If we don’t have a sewer connection, we have to be conservative with the water that we use. Any water from showers, teeth brushing, dish washing, etc. goes to our grey water storage tank. The faster it fills up, the more often we have to move the rig to a dump station to empty it out. It doesn’t matter if we are moving the Monaco an eighth of a mile or 800 miles, we still have to complete the same routine before we travel. I am notorious among my friends for taking super duper long showers, so if we don’t have a sewer connection I usually just shower in the campground bath house. Sometimes that is no big deal, sometimes that is really gross.
Without a sewer connection I also pay attention to our meal preparations. In these cases I try to cook meals that won’t require washing lots of pots, pans and dishes. I love to cook and it is more fun when my menu options aren’t limited to what the clean up will look like when we are finished with our breakfast, lunch and dinner. Another consideration would be that I’m reluctant to boil pasta or potatoes because I don’t want to pour the extra water down the drain as the food gets strained in the colander. Of course a multitude of meals can be prepared without including pasta or boiled potatoes in the list of ingredients, but my point is that cooking becomes a strategic process instead of a creative one.
If we don’t have a water connection, we use the water from our storage tank. More conservation and consideration of logistics. You see where I’m going with this? We are on a four – year trip. The reason it is enjoyable is because we are taking our home, and all the comforts of it, along with us as we go. I can live in a luxurious setting with all the bells and whistles for 48 months with no problem. I’m not too keen on camping for an indefinite period. Eating on paper plates and collecting quarters for the washing machine gets old after a short time, if you ask me.
So back to our dilemma of finding somewhere to stay in Arizona. The state parks there are nice, but they do not generally have sewer hook-ups. This is why they were off the list at the beginning of Mike’s research. We were mainly looking at private campgrounds in our exhaustive search. It was now obvious that if we were going to spend any time in the 48th state that entered the union, our travel scenario was about to become a little less convenient. We weren’t going to have full hook-ups and we were probably going to be moving at intervals more frequent than two weeks. I was willing to agree to anything because it was becoming very painful to see Mike spend so much time seeking out destinations for us. I wanted him to start enjoying Santa Fe like I was. He had spent enough time staring at his tablet screen and coming up empty handed.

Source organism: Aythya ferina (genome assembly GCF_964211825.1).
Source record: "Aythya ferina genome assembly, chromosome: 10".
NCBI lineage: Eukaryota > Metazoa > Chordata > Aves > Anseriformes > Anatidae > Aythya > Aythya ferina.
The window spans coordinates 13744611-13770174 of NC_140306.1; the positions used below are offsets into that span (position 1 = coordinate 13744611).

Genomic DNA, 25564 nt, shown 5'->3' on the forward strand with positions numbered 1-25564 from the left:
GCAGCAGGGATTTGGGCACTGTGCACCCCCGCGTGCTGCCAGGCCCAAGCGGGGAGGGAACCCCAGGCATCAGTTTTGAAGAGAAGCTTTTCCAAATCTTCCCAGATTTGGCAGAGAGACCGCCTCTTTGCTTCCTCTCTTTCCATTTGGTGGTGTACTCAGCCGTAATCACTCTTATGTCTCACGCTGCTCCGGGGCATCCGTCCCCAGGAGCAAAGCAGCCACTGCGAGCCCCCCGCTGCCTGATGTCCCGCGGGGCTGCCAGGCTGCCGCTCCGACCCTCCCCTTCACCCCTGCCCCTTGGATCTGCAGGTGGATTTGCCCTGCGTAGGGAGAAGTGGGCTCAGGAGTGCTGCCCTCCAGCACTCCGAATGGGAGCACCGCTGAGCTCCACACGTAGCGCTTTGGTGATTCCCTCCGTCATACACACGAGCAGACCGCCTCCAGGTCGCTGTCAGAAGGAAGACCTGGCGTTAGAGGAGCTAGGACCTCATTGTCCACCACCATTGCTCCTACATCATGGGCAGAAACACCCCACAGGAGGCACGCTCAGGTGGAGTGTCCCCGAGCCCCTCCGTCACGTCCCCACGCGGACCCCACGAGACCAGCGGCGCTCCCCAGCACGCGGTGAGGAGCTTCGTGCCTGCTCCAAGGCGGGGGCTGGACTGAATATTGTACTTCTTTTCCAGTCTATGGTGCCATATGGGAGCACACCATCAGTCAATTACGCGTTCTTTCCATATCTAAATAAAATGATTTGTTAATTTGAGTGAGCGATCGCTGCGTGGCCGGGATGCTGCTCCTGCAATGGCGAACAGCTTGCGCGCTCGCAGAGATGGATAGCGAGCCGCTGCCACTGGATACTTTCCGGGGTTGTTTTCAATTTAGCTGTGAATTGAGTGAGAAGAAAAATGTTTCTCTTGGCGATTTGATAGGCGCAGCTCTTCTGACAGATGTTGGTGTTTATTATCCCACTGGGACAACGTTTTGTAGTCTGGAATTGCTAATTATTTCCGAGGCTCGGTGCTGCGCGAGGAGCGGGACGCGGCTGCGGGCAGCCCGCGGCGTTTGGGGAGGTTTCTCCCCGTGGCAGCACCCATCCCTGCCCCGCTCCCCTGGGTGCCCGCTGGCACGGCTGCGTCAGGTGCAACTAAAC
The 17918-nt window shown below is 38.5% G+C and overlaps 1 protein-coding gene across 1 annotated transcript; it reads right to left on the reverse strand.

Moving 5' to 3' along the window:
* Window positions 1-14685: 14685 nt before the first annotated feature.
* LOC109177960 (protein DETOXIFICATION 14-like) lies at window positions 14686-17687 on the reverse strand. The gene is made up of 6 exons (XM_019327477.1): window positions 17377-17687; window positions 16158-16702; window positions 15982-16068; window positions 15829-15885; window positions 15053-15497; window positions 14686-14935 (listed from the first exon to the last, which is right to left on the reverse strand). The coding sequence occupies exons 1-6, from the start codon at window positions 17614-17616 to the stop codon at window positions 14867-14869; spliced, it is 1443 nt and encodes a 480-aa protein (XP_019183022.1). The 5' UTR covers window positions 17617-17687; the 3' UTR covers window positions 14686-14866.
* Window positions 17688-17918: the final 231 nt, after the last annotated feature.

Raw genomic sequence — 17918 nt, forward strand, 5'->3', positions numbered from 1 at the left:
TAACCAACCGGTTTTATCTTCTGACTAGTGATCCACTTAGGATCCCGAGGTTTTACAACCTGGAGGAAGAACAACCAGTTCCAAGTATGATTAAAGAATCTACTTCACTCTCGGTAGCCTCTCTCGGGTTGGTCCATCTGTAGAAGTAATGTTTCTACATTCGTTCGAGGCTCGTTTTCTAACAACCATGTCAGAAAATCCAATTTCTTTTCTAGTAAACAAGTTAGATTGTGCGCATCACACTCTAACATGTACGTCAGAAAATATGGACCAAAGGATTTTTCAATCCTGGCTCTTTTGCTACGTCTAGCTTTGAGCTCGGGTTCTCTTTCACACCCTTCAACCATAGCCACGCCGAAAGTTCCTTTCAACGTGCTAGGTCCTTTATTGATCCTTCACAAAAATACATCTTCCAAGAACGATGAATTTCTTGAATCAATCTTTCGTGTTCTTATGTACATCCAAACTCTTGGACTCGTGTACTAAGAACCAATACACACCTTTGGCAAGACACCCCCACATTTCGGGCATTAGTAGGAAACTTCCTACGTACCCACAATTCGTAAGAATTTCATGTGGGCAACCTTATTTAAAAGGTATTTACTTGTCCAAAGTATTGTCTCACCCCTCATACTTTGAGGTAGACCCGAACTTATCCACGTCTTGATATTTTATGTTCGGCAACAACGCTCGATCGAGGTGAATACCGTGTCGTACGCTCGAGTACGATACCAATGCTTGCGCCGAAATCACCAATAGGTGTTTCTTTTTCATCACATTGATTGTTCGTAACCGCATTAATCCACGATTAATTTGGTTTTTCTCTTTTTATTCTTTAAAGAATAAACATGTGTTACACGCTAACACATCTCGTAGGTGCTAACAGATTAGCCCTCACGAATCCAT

After we had a new plan for our time in The Grand Canyon State, we found somewhere to stay fairly easily. Kartchner Canverns State Park was just outside of Benson, about 50 miles east of Tucson. Its location in the southern part of Arizona meant that at least we were going somewhere warm. We had been in the thick of snow and ice since the beginning of November and we were done with winter. One morning while in Santa Fe my house shoes were frozen to the floor – no kidding. I was willing to camp for all the time we needed, as long as I didn’t have to wear 13 layers of clothes when I got dressed in the morning. Mike made reservations to stay there from a Monday to a Sunday after we left Lake Caballo. He promised I would like it when we arrived, and I did.
The campground turned out to be very beautiful. The spots were spacious. The campground was quiet and peaceful. We were out from town so the sky was bright at night without light pollution. The roads were paved so we could walk the dogs conveniently when needed. There were also trails so we could go on nice daily hikes. The weather was warm during the day so we were able to spend lots of time outside in the fresh air. The Caverns were a real thing too… so we were able to take a guided tour of “The Big Room” in a live cave. I was a little reluctant to buy our tickets for the tour because I’ve got a huge case of claustrophobia, but I’m glad I did because the 1.5-hour experiential science lesson was very interesting. (No photos allowed inside the cave, so you will just have to trust me on this). Best of all, the bath house was gleaming, so walking to the showers every morning was no big thing.
During our short stay we spent most of our time enjoying the warm natural beauty of our environment. However, we did take one daytrip to Tucson and another daytrip to Tombstone and Bisbee. We were conservative with our water, but didn’t let it bother us because we understood we had no alternative. If we were going to be in Arizona at the same time as every other retired person from “up north” we might as well get used to a new routine for a while. It wasn’t so bad after all.